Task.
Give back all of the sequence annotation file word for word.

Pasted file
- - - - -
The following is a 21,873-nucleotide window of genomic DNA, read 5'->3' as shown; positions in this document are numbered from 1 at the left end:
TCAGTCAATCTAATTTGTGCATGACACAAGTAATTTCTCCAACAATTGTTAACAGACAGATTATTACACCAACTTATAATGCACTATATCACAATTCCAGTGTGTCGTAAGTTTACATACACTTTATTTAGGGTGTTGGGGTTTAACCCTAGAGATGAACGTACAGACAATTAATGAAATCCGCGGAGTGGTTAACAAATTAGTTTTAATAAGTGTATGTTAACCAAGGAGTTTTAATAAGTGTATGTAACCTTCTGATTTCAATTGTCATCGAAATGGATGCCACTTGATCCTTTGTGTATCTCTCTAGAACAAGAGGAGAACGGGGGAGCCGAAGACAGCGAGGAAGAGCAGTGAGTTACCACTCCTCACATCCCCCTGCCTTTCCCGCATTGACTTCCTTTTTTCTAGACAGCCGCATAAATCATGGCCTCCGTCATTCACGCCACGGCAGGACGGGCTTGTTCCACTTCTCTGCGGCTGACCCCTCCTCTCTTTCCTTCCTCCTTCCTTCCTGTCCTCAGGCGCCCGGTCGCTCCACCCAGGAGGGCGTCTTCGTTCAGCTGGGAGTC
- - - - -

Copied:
The following is a 21,873-nucleotide window of genomic DNA, read 5'->3' as shown; positions in this document are numbered from 1 at the left end:
TCAGTCAATCTAATTTGTGCATGACACAAGTAATTTCTCCAACAATTGTTAACAGACAGATTATTACACCAACTTATAATGCACTATATCACAATTCCAGTGTGTCGTAAGTTTACATACACTTTATTTAGGGTGTTGGGGTTTAACCCTAGAGATGAACGTACAGACAATTAATGAAATCCGCGGAGTGGTTAACAAATTAGTTTTAATAAGTGTATGTTAACCAAGGAGTTTTAATAAGTGTATGTAACCTTCTGATTTCAATTGTCATCGAAATGGATGCCACTTGATCCTTTGTGTATCTCTCTAGAACAAGAGGAGAACGGGGGAGCCGAAGACAGCGAGGAAGAGCAGTGAGTTACCACTCCTCACATCCCCCTGCCTTTCCCGCATTGACTTCCTTTTTTCTAGACAGCCGCATAAATCATGGCCTCCGTCATTCACGCCACGGCAGGACGGGCTTGTTCCACTTCTCTGCGGCTGACCCCTCCTCTCTTTCCTTCCTCCTTCCTTCCTGTCCTCAGGCGCCCGGTCGCTCCACCCAGGAGGGCGTCTTCGTTCAGCTGGGAGTC